Tractors are essential to many daily tasks on the farm. Although we use tractors frequently, it’s important to keep the tractor in good working condition and not to push the boundaries when it comes to operating or repairing the tractor.
Rollovers account for a large majority of tractor fatalities, and can happen in a matter of seconds. There are two types of rollovers: a rearward rollover and a sideways rollover. A rearward rollover occurs when a tractor tips to the rear when the rear wheels cannot rotate enough to move the machine forward. A sideways rollover can happen when a tractor turns too sharply or on too steep of an incline. The wider the tractor, the more stable the machine is.
Rearward tractor rollovers can be prevented by:
- Avoiding driving on steep hillsides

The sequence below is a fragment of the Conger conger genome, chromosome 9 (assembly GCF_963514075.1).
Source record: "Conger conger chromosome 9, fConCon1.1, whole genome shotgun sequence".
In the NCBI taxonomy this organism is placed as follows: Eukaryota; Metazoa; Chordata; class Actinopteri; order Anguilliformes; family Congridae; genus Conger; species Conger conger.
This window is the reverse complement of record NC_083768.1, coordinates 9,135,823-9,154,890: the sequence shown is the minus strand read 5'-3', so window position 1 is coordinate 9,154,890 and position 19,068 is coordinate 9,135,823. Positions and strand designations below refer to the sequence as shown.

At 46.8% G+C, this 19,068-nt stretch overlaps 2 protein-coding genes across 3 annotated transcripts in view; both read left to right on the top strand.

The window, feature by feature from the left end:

- Backing the tractor up steep hills
- Changing tractor speed gradually by applying power smoothly
- Properly stabilizing the tractor for the work to be done
- Using tire chains, boards and other materials to improve traction of wheels
- Hitching loads to the drawbar correctly
Sideway rollovers can be prevented by:
- Properly stabilizing the tractor
- Avoiding driving on steep hillsides
- Avoiding turning at excessive speeds
- Avoiding driving too close to the edge of roadside ditches or slopes
- Using a tractor equipped with a Roll-Over Protection Structure
Roll-Over Protection Structures (ROPS) are operator compartment structures (usually cabs or frames) on the tractor. The Roll-Over Protection System, which includes the structure and proper seat belt use, can eliminate nearly all fatalities caused by rollovers. If you have an older tractor model that does not have a cab or frame, a Roll-Over Protection Structure can be retrofitted to your tractor. Many companies provide engineer-certified Roll-Over Protection Structures for purchase and installation. For low-clearance environments, like orchards or inside buildings, equipment should feature AutoROPS, which stay in a lowered position until a rollover condition is detected, and then extends into a locked position.